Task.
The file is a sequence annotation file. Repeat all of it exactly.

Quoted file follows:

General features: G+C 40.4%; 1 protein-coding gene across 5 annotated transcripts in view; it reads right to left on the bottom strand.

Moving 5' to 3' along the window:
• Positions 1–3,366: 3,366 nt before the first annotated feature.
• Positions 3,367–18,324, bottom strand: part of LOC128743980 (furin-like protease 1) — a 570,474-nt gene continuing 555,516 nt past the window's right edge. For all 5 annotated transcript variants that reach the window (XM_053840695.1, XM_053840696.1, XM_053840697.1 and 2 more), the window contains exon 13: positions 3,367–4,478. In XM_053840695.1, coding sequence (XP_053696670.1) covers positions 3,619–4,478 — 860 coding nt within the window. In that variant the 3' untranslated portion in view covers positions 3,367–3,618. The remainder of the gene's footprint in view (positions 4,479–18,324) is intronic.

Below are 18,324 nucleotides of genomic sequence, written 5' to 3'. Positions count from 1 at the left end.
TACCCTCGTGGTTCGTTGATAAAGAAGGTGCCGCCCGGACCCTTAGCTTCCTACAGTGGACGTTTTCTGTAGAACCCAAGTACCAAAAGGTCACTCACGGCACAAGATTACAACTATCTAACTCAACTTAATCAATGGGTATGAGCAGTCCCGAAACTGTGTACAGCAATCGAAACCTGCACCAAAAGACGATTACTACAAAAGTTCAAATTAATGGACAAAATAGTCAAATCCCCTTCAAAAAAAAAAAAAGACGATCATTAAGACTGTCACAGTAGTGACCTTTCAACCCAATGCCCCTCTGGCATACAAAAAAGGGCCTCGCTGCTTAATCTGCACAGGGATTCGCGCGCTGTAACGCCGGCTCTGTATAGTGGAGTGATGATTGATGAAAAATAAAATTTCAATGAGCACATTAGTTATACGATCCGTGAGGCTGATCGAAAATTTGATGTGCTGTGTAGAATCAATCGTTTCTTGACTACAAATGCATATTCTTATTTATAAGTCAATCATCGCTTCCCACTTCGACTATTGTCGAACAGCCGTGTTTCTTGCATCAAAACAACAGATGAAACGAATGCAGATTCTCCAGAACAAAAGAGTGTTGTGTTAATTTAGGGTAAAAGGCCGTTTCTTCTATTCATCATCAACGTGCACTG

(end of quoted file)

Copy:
General features: G+C 40.4%; 1 protein-coding gene across 5 annotated transcripts in view; it reads right to left on the bottom strand.

Moving 5' to 3' along the window:
• Positions 1–3,366: 3,366 nt before the first annotated feature.
• Positions 3,367–18,324, bottom strand: part of LOC128743980 (furin-like protease 1) — a 570,474-nt gene continuing 555,516 nt past the window's right edge. For all 5 annotated transcript variants that reach the window (XM_053840695.1, XM_053840696.1, XM_053840697.1 and 2 more), the window contains exon 13: positions 3,367–4,478. In XM_053840695.1, coding sequence (XP_053696670.1) covers positions 3,619–4,478 — 860 coding nt within the window. In that variant the 3' untranslated portion in view covers positions 3,367–3,618. The remainder of the gene's footprint in view (positions 4,479–18,324) is intronic.

Below are 18,324 nucleotides of genomic sequence, written 5' to 3'. Positions count from 1 at the left end.
TACCCTCGTGGTTCGTTGATAAAGAAGGTGCCGCCCGGACCCTTAGCTTCCTACAGTGGACGTTTTCTGTAGAACCCAAGTACCAAAAGGTCACTCACGGCACAAGATTACAACTATCTAACTCAACTTAATCAATGGGTATGAGCAGTCCCGAAACTGTGTACAGCAATCGAAACCTGCACCAAAAGACGATTACTACAAAAGTTCAAATTAATGGACAAAATAGTCAAATCCCCTTCAAAAAAAAAAAAAGACGATCATTAAGACTGTCACAGTAGTGACCTTTCAACCCAATGCCCCTCTGGCATACAAAAAAGGGCCTCGCTGCTTAATCTGCACAGGGATTCGCGCGCTGTAACGCCGGCTCTGTATAGTGGAGTGATGATTGATGAAAAATAAAATTTCAATGAGCACATTAGTTATACGATCCGTGAGGCTGATCGAAAATTTGATGTGCTGTGTAGAATCAATCGTTTCTTGACTACAAATGCATATTCTTATTTATAAGTCAATCATCGCTTCCCACTTCGACTATTGTCGAACAGCCGTGTTTCTTGCATCAAAACAACAGATGAAACGAATGCAGATTCTCCAGAACAAAAGAGTGTTGTGTTAATTTAGGGTAAAAGGCCGTTTCTTCTATTCATCATCAACGTGCACTG